Comment Re:Good, now all of Stargate SG1 on one platter (Score 1) 289

They'll still only put three episodes on each disc, so you have to buy the big box set for $99.99, and then go change the disk every couple of hours during a marathon.

Then I'll still not buy it.

If they want my business, they'll have to give me what I want at a price I'm looking for.

The only reason to "still put three episodes on each disk" is if it is re-mastered in such a way that it really does fill up the disk after less than 4 episodes AND that the benefits of re-mastering (higher definition, etc.) are valuable enough FOR ME to go with the newer format rather than the older, more-devices-can-read-the-disk, format.

Here's an example:

Suppose some 4-part movie series was filmed in 70mm in the 1970s but when the DVDs came out they just made it "DVD quality." That's 4 disks. Then they put it on Blue-Ray.

If they put it on just 2 platters, that adds value to me.

If they remaster it in 1080p and it takes 4 disks, that adds value to me.

If they put it on 3 or 4 platters but add lots of extra stuff, that MIGHT be valuable to me, but if it isn't I will stick with the DVD version because it plays on more devices.

If they just put the same files on Blue-Ray along with maybe some ads, I'm going to say WTF??? and get the DVD version instead.

Comment Non-working Blu-Ray disks (Score 1) 289

If your older disks won't work in newer players, you MAY have a consumer-fraud action against the seller of the disk, depending on what country you live.

That's in theory.

In practice, either the company will be nice and let you swap for a newer "compatible" disk so they'll look nice, or if they don't care about looking nice, they'll dare you to sue and their lawyers will squash you and your lawyers like a bug.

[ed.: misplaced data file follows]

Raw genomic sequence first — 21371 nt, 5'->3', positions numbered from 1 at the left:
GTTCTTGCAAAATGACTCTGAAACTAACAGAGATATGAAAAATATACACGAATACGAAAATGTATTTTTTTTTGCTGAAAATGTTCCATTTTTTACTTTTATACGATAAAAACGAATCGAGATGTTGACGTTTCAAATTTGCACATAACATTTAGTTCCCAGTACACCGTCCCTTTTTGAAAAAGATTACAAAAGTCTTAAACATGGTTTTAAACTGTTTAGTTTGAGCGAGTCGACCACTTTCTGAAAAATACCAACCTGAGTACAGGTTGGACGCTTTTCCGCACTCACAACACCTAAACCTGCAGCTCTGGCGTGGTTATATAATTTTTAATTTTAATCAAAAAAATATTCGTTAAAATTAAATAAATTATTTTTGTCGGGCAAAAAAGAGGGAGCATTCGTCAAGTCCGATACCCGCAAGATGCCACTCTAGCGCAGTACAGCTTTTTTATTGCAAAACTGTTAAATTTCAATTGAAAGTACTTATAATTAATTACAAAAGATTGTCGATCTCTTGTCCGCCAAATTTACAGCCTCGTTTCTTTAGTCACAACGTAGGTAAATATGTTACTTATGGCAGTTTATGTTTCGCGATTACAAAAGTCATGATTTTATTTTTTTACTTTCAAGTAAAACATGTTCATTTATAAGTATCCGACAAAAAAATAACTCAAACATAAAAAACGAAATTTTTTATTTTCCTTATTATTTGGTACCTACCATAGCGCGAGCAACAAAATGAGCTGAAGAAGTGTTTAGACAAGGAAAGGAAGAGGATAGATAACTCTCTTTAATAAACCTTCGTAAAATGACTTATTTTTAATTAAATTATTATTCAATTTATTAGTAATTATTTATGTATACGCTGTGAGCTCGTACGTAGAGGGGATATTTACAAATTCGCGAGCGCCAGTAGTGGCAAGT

Comment They do (Score 1) 289

1) but it's a big box and

2) it's only $40 or so if that's the price the rights-holders sell it for. If they think they can make more money by pricing it higher, they will. If they want to price it higher for any other reason - say, to protect another offering that's already priced higher - they will.

It's not 20 years old yet but Stargate SG-1 is available in a large box, for well north of $100.

What I want is smaller boxes. For stuff that was originally recorded in a way that makes "DVD-quality" as good as you are going to get, I'd rather buy "collections" on Blue-Ray disks in a smaller box than DVDs in a box 2-3 times as big. Give me a 100GB or 300GB disk and I can fit more stuff on my bookshelf. Yes, I am one of those luddites that doesn't want to rely ONLY on spinning metal or silicon to hold my stuff.

Comment Just make all reservations "pending approval" ... (Score 1) 214

... and give anyone who requests a slot within TIMEPERIOD of it becoming available a shot at it.

Whether you give everyone an equal shot lottery-style or give preference to select customers, to new customers, or whatever is up to you.

Bonus points if you make it easier by incorporating the waiting list into the system, or simply not advertising the vacancy if there is someone on the waiting list who is available to take the canceled reservation. After all, that's what waiting lists are for, right?